Geelong goes CSI with high-tech diseases research lab
20 November 2015
Joint release with:
Mayor of City of Greater Geelong
Member for Corangamite
Australia's medical research capacity has received a boost with the opening of the $6.1 million Geelong Centre for Emerging Infectious Diseases Research Hub in Victoria.
Assistant Minister to the Deputy Prime Minister Michael McCormack said the Australian Government's $3 million contribution towards the project had already paid dividends.
“Our investment is expected to indirectly create 137 new jobs for residents and world-leading researchers alike, providing an important economic boost to the community and continuing our commitment to deliver economic growth,” Mr McCormack said.
“The works have included the addition of a cytotoxic area for handling toxic agents, a state-of-the-art containment laboratory, highly specialised equipment, and a new laboratory and wet lab space.
“Improving our understanding of how infectious diseases work—how they are transmitted, how they attack the body, how they can be treated—will pay dividends through improved national health outcomes.”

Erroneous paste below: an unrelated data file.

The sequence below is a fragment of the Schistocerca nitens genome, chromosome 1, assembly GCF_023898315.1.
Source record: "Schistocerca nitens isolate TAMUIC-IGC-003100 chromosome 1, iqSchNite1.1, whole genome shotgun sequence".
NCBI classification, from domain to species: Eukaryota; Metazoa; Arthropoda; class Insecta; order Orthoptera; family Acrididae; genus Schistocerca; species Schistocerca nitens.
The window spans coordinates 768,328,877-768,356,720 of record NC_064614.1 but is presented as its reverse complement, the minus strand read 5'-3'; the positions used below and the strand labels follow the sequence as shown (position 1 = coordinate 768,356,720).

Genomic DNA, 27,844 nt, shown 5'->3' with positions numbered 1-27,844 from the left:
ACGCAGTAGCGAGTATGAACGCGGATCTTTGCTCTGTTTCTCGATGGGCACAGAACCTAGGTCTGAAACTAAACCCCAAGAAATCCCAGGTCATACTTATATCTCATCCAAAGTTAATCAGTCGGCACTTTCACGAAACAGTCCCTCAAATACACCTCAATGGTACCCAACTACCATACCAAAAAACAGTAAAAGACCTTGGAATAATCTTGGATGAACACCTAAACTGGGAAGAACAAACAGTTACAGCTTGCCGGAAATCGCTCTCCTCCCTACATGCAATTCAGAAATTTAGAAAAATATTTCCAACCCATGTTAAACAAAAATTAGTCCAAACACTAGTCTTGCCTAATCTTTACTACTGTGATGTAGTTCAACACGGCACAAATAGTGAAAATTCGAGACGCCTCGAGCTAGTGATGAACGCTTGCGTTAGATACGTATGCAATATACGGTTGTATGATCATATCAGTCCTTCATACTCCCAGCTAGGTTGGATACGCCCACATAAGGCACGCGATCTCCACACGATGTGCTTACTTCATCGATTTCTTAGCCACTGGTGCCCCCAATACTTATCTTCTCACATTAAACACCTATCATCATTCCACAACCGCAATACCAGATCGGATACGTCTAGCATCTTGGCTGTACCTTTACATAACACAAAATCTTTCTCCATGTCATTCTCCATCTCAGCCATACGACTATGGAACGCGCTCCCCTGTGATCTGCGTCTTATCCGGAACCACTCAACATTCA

Federal Member for Corangamite Sarah Henderson, who opened the facility today, said science and innovation would help drive economic prosperity in the region, with the region supporting a range of industries from aeronautical services to manufacturing.
“This research hub has the potential to deliver innovative treatments and prevention measures for many infectious diseases, including hepatitis, tuberculosis and polio. I am delighted to see this centre now open and working on research which will serve the public good,” Ms Henderson said.
“The Geelong Centre is a 21st century research hub for a 21st century economy. It will be an important medical research facility for Australia and I'm proud that the Geelong region will be leading the way to provide an improved understanding of infectious diseases to save lives.
“It will also assist with creating new opportunities for supporting industries to establish a presence near the centre.”
City of Greater Geelong Mayor Darryn Lyons said the hub was an important piece of social and economic infrastructure in the local community.
“Two key employers in this area are Deakin University and Barwon Health, both of which invested a significant amount of money into this project. This hub will be heavily used by both organisations, whether that be teaching students or embarking on ground-breaking research,” Cr Lyons said.
The project was funded under the $350 million Community Development Grants Programme. The funding partners were the Australian Government ($3 million), Deakin University ($2 million), Barwon Health ($1 million) and City of Greater Geelong ($100,000).